methods and preparations can greatly reduce, or abolish these
The most popular and common choice for angling enthusiasts, the
freezer bag offers excellent storage capabilities when used
Cut fish or fillets into individual pieces and sort into meal-size
servings. Place flat into freezer bags. In order to alleviate
oxidization, remove as much air as possible before sealing the bag
tight. A trick is to use a drinking straw to suck out any O2. I
prefer the zip-lock bags for ease of use and reliability.
Another key technique is to encase your fish in a block of ice. This
can be done in one of two ways. The first is to fill the bag up with
water and fillets. Ensure that the meat is covered completely, and
then place in freezer. Once this solidifies, the burning and
oxidation processes become negated.
Glazing is also a good choice. Freeze whole or portions of whole
fish in a freezer bag. Remove frozen fish from plastic, dip in ice
water and return to freezer. Repeat dipping and freezing until the
ice glaze is 1/8- to 1/4-inch thick.
For added barrier protection, place freezer bag containing fish into
a larger sealed bag.
Label all packages with the date, specie, and weight or number of
pieces. Keep each bag's weight to under a pound, as this will make
it easier for thawing purposes.
Although this system can be pricey, the rewards are well worth the
initial cost of the unit and the accompanying oxygen-barrier bags.
A vacuum unit is an electrical machine that sucks out the air from
the bag containing your fish. Once completed, it uses heat to seal
the plastic tight. This is a very effective preparation method for
those that do a lot of freezing, and most problems that occur around
freezing are eliminated from the equation.
Comparison shop when picking up a unit, and see which style fits
your needs and budget.
Thawing Out the Fish
Once you have decided on a meal from the freezer, thawing the meat
before cooking is a prerequisite. If you have the foresight, taking
out what you need the day before is the best option. Place the bag
of fish on a plate in the refrigerator, and allow approximately one
day for each pound of weight.
If you need to speed the process up, or you have made a
spur-of-the-moment decision to have fish, then placing the freezer
bag in a tub of cold water or under a running tap will do the trick.
(An average package should take one to two hours to defrost.) Never
leave packages out in room temperatures without the addition of
If you are really in a bind, your microwave oven can do the trick.
It is the fastest method, but is one to be cautious with. Only use
the defrost setting, and stop the process when the fish is still icy
but pliable. Failure to do this will cause the edges of the meat to
cook, which ultimately spoils the fish. And remember - do not
refreeze fish that have already been thawed out.
the Dinner Bell
You are finally at the stage to cook up your catch. There are
literally thousands of methods and recipes for cooking fish, from
the very basic to the more advanced. The gamut runs from grilled,
poached, and fried to baked, steamed, and sautéed. My advice is to
find a few recipes you like and to experiment with each style. Most
of all - just have fun.
One secret to cooking perfect fish is simple - do not overcook. Fish
toughen and lose moisture and flavour when kept in the heat too
long, rendering them dry and tasteless. Another rule of thumb is 10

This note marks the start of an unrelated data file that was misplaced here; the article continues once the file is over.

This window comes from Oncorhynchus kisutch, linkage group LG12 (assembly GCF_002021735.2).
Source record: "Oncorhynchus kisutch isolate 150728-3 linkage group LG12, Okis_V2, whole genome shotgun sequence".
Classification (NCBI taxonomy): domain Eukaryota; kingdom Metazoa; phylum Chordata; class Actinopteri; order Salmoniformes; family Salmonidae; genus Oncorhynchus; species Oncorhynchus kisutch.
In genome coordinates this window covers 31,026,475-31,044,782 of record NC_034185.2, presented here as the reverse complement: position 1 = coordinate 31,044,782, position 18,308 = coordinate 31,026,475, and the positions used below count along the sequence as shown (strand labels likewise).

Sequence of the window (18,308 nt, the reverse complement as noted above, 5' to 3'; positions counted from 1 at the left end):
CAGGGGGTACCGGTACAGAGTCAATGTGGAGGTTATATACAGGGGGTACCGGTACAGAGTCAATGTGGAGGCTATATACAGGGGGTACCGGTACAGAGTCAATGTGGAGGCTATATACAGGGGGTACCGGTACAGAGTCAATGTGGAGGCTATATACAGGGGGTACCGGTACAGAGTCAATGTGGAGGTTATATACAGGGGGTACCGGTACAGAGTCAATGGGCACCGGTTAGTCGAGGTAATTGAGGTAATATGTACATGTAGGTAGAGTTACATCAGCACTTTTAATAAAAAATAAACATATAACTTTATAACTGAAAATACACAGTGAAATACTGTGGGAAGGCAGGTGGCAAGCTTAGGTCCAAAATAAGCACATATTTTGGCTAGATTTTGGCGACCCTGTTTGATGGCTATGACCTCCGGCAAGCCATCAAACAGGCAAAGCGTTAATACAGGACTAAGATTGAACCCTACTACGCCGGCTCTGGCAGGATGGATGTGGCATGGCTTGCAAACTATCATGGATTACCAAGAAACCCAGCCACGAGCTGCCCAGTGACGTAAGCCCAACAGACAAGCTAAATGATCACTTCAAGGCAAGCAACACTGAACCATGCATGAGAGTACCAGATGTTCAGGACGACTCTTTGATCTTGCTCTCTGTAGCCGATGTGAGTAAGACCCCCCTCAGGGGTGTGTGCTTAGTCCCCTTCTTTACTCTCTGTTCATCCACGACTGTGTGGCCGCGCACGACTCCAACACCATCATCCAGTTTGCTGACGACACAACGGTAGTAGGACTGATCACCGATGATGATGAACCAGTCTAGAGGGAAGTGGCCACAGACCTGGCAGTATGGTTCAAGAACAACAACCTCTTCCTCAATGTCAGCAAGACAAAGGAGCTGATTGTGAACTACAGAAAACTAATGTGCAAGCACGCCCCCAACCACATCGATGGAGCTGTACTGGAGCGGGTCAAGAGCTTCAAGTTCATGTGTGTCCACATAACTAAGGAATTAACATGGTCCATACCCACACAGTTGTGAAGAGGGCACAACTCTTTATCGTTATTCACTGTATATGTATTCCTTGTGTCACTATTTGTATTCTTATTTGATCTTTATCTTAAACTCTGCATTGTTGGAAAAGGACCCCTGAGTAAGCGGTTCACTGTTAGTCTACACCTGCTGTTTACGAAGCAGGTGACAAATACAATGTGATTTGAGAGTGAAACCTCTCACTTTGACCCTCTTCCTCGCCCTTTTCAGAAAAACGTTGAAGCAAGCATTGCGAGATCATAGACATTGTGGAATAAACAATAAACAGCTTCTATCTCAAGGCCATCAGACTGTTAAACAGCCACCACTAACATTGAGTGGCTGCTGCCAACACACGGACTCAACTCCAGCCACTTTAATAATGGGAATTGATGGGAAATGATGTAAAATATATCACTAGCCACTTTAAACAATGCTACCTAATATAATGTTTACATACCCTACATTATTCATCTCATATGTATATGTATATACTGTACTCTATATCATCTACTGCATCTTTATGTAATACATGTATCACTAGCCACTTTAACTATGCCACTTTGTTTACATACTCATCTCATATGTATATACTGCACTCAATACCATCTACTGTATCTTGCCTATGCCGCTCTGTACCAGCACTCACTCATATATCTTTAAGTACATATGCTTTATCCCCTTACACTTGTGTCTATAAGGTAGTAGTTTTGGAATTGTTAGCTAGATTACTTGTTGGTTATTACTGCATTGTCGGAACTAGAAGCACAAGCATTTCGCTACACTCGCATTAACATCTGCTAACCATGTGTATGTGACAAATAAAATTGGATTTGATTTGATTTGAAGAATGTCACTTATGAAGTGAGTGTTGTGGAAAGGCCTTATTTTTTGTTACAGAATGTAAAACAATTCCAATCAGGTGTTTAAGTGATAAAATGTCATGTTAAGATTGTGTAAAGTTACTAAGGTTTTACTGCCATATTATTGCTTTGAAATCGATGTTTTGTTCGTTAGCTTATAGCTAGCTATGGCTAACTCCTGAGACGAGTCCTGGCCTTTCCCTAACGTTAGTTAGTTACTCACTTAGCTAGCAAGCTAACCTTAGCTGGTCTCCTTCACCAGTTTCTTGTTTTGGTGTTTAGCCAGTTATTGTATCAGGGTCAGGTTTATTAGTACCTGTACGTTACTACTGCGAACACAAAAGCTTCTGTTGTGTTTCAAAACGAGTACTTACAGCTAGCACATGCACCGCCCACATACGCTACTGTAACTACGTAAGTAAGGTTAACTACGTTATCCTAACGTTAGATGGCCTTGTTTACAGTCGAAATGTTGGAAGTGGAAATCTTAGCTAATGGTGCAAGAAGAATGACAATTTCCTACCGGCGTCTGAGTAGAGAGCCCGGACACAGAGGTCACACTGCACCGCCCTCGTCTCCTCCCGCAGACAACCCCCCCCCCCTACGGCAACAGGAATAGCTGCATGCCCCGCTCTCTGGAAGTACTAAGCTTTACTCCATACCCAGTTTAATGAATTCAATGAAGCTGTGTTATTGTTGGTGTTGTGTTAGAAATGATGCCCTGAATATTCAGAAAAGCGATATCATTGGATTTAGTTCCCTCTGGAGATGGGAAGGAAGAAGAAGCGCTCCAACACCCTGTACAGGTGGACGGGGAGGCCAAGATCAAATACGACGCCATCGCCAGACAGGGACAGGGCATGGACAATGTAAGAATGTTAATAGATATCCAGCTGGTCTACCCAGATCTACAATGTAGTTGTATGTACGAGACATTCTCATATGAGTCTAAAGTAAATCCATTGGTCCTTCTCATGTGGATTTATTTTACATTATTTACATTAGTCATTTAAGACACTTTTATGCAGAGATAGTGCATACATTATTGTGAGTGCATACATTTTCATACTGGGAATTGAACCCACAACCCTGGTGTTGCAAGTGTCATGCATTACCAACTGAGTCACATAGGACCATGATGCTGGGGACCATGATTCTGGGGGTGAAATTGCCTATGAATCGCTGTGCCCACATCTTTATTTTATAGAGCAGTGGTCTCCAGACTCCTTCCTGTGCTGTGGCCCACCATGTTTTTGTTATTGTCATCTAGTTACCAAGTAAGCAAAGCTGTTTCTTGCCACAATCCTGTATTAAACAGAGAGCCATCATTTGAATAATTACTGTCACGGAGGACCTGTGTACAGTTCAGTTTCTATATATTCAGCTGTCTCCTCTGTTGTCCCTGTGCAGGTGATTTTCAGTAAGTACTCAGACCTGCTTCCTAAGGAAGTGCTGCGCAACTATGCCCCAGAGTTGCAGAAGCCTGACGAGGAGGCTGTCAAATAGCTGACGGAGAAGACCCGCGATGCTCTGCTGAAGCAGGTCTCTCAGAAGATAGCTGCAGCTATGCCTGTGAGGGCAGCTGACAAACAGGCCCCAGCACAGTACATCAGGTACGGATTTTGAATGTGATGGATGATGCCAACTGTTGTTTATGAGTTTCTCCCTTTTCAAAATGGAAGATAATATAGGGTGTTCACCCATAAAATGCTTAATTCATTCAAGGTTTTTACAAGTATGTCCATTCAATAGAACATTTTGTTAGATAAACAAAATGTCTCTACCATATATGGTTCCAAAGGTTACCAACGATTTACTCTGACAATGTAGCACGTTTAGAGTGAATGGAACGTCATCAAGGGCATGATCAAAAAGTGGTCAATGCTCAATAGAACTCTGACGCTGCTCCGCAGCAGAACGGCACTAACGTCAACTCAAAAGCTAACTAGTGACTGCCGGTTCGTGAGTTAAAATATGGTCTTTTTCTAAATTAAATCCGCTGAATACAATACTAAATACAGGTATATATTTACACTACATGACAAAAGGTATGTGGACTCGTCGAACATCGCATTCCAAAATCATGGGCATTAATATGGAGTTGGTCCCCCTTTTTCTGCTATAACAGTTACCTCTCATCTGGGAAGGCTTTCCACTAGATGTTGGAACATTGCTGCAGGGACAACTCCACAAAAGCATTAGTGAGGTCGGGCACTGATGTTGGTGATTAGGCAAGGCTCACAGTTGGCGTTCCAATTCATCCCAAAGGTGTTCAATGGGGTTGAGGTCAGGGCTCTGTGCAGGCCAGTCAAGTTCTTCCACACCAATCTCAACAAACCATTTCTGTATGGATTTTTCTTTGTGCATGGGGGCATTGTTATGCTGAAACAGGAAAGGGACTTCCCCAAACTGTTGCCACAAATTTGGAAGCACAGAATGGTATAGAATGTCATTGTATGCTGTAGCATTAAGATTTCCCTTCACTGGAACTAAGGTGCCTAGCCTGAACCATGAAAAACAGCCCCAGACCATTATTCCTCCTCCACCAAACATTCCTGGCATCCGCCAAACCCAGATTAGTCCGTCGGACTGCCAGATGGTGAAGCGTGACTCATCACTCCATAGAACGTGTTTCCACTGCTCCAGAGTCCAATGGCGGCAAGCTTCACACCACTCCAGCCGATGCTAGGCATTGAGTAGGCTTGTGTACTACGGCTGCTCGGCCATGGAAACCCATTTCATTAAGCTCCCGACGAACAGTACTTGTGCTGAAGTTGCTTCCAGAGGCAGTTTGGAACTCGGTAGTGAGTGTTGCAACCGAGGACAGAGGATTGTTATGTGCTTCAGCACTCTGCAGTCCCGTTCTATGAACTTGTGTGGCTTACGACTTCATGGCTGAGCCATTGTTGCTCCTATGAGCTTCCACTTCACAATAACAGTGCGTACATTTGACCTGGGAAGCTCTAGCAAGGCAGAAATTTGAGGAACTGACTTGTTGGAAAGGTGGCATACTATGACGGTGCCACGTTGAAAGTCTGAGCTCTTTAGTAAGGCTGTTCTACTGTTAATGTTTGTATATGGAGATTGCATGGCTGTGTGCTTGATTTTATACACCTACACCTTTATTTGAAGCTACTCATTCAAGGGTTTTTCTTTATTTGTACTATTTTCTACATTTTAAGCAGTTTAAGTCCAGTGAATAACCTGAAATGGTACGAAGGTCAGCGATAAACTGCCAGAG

minutes per inch and 140 degrees F internal temperature. Follow
those three tips and you'll be on the track to success.
Keeping a fish or two for the table is a simple practice that can
bring hearty rewards. Enjoy some this season, practice selective
harvesting…and bon appetite!
Gutting a Fish
1. Insert your knife tip into the anal vent, and draw the blade
toward the head, splitting the fish to the base of the gills.
2. Spread the abdominal cavity with your fingers, and drag the
3. Remove the head if desired, making a cut just behind the gills.
4. Rinse the body cavity out with a steady stream of cold water.
Most of Ontario's fish are excellent to eat, and keeping a few for
the table is a perfectly acceptable and important part of our
Selective harvesting is a commitment to taking only those fish that
you can reasonably eat, while choosing species that are more
abundant and prolific, and releasing those less in abundance and of
greater size. This philosophy is a great one to follow.
Panfish are an excellent species to eat - not only do they taste
delicious, but they are very common in most bodies of water and can
take the pressure that comes with removing a few for the pan. Small
to average-sized bass, walleye, and pike are also prime candidates
for the table.
Larger fish, and of course those of trophy proportions, should be
released for their spawning superiority, so our lakes, rivers, and
streams will continue to provide us with the great sport of fishing
that we all so enjoy.
Justin's Foiled Fish
Here is a favourite recipe of mine that was devised one day at the
cottage. I'm certain it won't disappoint your taste buds!
1. Select fillets from your favorite specie of fish. I've found that
panfish, bass, or walleye work well.
2. Cut fillets into four to five-inch pieces, and place onto flat
sheet of tin foil. I use five or six fillets for each sheet.
3. Place a heaping tablespoon of butter or margarine on top of
4. Sprinkle a very thin layer of commercial fish batter on top of
the fillets. (I've found that Fish Crisp works well.)
5. Place assorted spices on top of fish, including Montreal Smoked
Meat and Lemon and Garlic. Add a dash of salt and pepper for
6. Squeeze a splash of fresh lemon across the fish.
7. Wrap fish up in tin foil, leaving no openings in package.
8. Place on BBQ over medium heat, turning every few minutes.
9. Cook for 10 to 12 minutes and enjoy.